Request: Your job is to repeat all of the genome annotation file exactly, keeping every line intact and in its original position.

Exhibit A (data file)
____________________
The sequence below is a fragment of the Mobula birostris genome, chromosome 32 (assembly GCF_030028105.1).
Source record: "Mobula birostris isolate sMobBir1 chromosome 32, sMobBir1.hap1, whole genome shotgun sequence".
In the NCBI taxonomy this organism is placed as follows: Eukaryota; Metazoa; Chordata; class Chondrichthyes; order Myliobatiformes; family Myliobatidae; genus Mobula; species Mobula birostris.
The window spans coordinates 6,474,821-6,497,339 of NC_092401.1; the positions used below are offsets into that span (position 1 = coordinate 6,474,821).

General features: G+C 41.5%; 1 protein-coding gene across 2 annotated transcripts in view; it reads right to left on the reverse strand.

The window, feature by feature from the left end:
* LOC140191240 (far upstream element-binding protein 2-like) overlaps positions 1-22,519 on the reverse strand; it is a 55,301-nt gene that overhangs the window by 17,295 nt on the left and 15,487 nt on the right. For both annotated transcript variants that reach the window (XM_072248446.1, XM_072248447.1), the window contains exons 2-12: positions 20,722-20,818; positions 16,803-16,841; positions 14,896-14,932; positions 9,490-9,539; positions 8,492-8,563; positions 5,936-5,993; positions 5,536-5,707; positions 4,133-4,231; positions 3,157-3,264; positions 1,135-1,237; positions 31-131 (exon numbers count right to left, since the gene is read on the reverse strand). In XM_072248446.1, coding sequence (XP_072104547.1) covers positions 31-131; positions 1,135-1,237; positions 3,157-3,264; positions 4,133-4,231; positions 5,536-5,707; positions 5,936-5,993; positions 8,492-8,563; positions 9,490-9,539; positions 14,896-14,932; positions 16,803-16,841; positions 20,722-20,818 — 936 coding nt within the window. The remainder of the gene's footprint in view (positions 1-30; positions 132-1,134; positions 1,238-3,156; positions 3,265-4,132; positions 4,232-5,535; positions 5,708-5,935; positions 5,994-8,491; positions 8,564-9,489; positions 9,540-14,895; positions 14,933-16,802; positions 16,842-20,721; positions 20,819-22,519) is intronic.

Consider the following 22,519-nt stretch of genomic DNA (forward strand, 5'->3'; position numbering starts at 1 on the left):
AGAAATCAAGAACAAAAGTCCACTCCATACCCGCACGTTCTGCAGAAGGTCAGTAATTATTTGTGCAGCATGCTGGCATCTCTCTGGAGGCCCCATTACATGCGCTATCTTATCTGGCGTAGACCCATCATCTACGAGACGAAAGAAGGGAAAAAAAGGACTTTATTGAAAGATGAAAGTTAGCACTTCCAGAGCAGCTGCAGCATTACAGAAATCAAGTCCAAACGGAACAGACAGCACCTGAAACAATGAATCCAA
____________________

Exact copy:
The sequence below is a fragment of the Mobula birostris genome, chromosome 32 (assembly GCF_030028105.1).
Source record: "Mobula birostris isolate sMobBir1 chromosome 32, sMobBir1.hap1, whole genome shotgun sequence".
In the NCBI taxonomy this organism is placed as follows: Eukaryota; Metazoa; Chordata; class Chondrichthyes; order Myliobatiformes; family Myliobatidae; genus Mobula; species Mobula birostris.
The window spans coordinates 6,474,821-6,497,339 of NC_092401.1; the positions used below are offsets into that span (position 1 = coordinate 6,474,821).

General features: G+C 41.5%; 1 protein-coding gene across 2 annotated transcripts in view; it reads right to left on the reverse strand.

The window, feature by feature from the left end:
* LOC140191240 (far upstream element-binding protein 2-like) overlaps positions 1-22,519 on the reverse strand; it is a 55,301-nt gene that overhangs the window by 17,295 nt on the left and 15,487 nt on the right. For both annotated transcript variants that reach the window (XM_072248446.1, XM_072248447.1), the window contains exons 2-12: positions 20,722-20,818; positions 16,803-16,841; positions 14,896-14,932; positions 9,490-9,539; positions 8,492-8,563; positions 5,936-5,993; positions 5,536-5,707; positions 4,133-4,231; positions 3,157-3,264; positions 1,135-1,237; positions 31-131 (exon numbers count right to left, since the gene is read on the reverse strand). In XM_072248446.1, coding sequence (XP_072104547.1) covers positions 31-131; positions 1,135-1,237; positions 3,157-3,264; positions 4,133-4,231; positions 5,536-5,707; positions 5,936-5,993; positions 8,492-8,563; positions 9,490-9,539; positions 14,896-14,932; positions 16,803-16,841; positions 20,722-20,818 — 936 coding nt within the window. The remainder of the gene's footprint in view (positions 1-30; positions 132-1,134; positions 1,238-3,156; positions 3,265-4,132; positions 4,232-5,535; positions 5,708-5,935; positions 5,994-8,491; positions 8,564-9,489; positions 9,540-14,895; positions 14,933-16,802; positions 16,842-20,721; positions 20,819-22,519) is intronic.

Consider the following 22,519-nt stretch of genomic DNA (forward strand, 5'->3'; position numbering starts at 1 on the left):
AGAAATCAAGAACAAAAGTCCACTCCATACCCGCACGTTCTGCAGAAGGTCAGTAATTATTTGTGCAGCATGCTGGCATCTCTCTGGAGGCCCCATTACATGCGCTATCTTATCTGGCGTAGACCCATCATCTACGAGACGAAAGAAGGGAAAAAAAGGACTTTATTGAAAGATGAAAGTTAGCACTTCCAGAGCAGCTGCAGCATTACAGAAATCAAGTCCAAACGGAACAGACAGCACCTGAAACAATGAATCCAA